Amanda Mahlangu, a master’s student in Chemistry at the University of Pretoria’s Faculty of Natural and Agricultural Sciences, recently won an award for the Best Student Paper at the 2019 National Association for Clean Air Conference (NACA).
The winning oral presentation was titled “Characterisation of semi-volatile hydrocarbon emissions from diesel engines” and was based on a study in which she analysed diesel exhaust emissions. The results of the study will contribute to our understanding of ground-level ozone levels and secondary organic aerosol (SOA) formation in South Africa. Both these pollutants affect human health and ecosystems.
“Receiving the award is a great honour as it meant recognition of the hard work that I have put into my project by professionals with great knowledge in my field and in the scientific community, and it motivated me to continue to work hard and strive to grow within my field,” an elated Mahlangu said about the award.
She said while choosing a career path can be very difficult for most young people, it wasn’t for her.
“I have always loved chemistry from a young age and was quite good at it in high school, so the choice to do it at a degree level was almost an obvious one. Completing the degree was not an easy task, however winning this award felt like validation that I made the correct decision, and that despite the challenges, following my passion was the best choice I could have made for myself.”
Mahlangu completed a bachelor’s degree in Biochemistry, majoring in both Biochemistry and Chemistry, and it was during these years that she developed a passion for research and analytical chemistry. After completing her undergraduate degree, she went on to complete an honours degree in Chemistry in 2017 and joined Professor Patricia Forbes’s research group in 2018, when she started her master’s degree.
She also won the Nico Nibbering Travel Award to attend the 4th International Mass Spectrometry School in 2019 and was awarded a UP postgraduate master’s research bursary as well as a Sasol bursary in 2018 and 2019.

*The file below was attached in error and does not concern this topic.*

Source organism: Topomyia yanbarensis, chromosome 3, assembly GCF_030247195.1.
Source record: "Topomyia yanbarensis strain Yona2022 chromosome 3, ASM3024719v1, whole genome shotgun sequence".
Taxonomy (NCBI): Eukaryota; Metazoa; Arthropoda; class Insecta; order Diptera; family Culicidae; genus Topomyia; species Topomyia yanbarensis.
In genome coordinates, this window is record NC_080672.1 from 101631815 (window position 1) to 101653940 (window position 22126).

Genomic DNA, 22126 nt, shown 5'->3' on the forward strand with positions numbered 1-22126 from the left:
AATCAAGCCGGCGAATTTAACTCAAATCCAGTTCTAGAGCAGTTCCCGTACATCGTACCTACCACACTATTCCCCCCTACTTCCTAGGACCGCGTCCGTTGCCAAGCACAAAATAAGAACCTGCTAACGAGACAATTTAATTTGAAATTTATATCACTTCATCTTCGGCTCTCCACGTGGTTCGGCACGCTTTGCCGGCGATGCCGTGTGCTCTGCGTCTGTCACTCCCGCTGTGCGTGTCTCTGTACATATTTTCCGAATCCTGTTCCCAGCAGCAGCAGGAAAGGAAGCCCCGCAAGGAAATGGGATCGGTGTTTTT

“My MSc project is funded by Sasol and supervised by Prof Forbes and co-supervised by Mr P Schaberg from Sasol. I presented the results of the project at the National Association for Clean Air Conference, for which I won the award,” said Mahlangu.
Mahlangu’s research project focuses on characterising exhaust emissions from diesel engines using different fuels.
“I use portable sampling devices called denuders to collect diluted diesel exhaust emissions and analyse them using a thermal desorption-comprehensive 2D gas chromatography-time of flight mass spectrometry instrument which uses a high-temperature thermal desorber to transfer the collected analytes into the instrument, where they are separated into different chemical classes.
“My aim is to identify and quantify alkyl-benzene and n-alkane hydrocarbons, which are known to play a role in the formation of ground-level ozone and to determine the ozone formation potential of these compounds,” she said.
Mahlangu also investigates whether there are discernible differences in their emission as a result of fuel composition, fuel property, engine operating conditions, and exhaust after-treatment technology.
“The study addresses a major analytical limitation in characterising these emissions, and studies like it are important to help understand the ground-level ozone levels and SOA formation in South Africa,” she said.